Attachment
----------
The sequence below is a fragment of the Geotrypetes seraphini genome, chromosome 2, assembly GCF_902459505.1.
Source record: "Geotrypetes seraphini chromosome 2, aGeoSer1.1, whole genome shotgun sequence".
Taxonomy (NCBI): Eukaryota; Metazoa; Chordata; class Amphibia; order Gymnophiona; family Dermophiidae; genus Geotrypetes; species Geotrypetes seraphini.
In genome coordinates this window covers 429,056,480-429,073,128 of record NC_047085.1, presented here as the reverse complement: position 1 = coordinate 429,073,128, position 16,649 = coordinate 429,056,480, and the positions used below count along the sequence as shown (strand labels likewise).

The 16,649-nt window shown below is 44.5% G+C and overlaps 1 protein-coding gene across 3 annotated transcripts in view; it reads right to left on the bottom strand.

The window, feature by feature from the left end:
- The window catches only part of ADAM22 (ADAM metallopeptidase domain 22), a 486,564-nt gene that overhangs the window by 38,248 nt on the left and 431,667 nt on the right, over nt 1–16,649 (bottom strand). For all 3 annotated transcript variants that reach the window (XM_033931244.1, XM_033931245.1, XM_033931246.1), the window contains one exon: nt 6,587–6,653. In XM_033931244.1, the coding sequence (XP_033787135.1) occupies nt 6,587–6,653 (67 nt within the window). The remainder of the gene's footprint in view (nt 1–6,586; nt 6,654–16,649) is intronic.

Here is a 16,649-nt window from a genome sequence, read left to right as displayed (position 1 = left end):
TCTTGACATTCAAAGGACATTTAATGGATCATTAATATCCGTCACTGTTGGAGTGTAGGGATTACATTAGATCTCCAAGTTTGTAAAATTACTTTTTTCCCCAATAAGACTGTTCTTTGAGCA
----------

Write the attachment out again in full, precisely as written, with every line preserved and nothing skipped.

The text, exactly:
The sequence below is a fragment of the Geotrypetes seraphini genome, chromosome 2, assembly GCF_902459505.1.
Source record: "Geotrypetes seraphini chromosome 2, aGeoSer1.1, whole genome shotgun sequence".
Taxonomy (NCBI): Eukaryota; Metazoa; Chordata; class Amphibia; order Gymnophiona; family Dermophiidae; genus Geotrypetes; species Geotrypetes seraphini.
In genome coordinates this window covers 429,056,480-429,073,128 of record NC_047085.1, presented here as the reverse complement: position 1 = coordinate 429,073,128, position 16,649 = coordinate 429,056,480, and the positions used below count along the sequence as shown (strand labels likewise).

The 16,649-nt window shown below is 44.5% G+C and overlaps 1 protein-coding gene across 3 annotated transcripts in view; it reads right to left on the bottom strand.

The window, feature by feature from the left end:
- The window catches only part of ADAM22 (ADAM metallopeptidase domain 22), a 486,564-nt gene that overhangs the window by 38,248 nt on the left and 431,667 nt on the right, over nt 1–16,649 (bottom strand). For all 3 annotated transcript variants that reach the window (XM_033931244.1, XM_033931245.1, XM_033931246.1), the window contains one exon: nt 6,587–6,653. In XM_033931244.1, the coding sequence (XP_033787135.1) occupies nt 6,587–6,653 (67 nt within the window). The remainder of the gene's footprint in view (nt 1–6,586; nt 6,654–16,649) is intronic.

Here is a 16,649-nt window from a genome sequence, read left to right as displayed (position 1 = left end):
TCTTGACATTCAAAGGACATTTAATGGATCATTAATATCCGTCACTGTTGGAGTGTAGGGATTACATTAGATCTCCAAGTTTGTAAAATTACTTTTTTCCCCAATAAGACTGTTCTTTGAGCA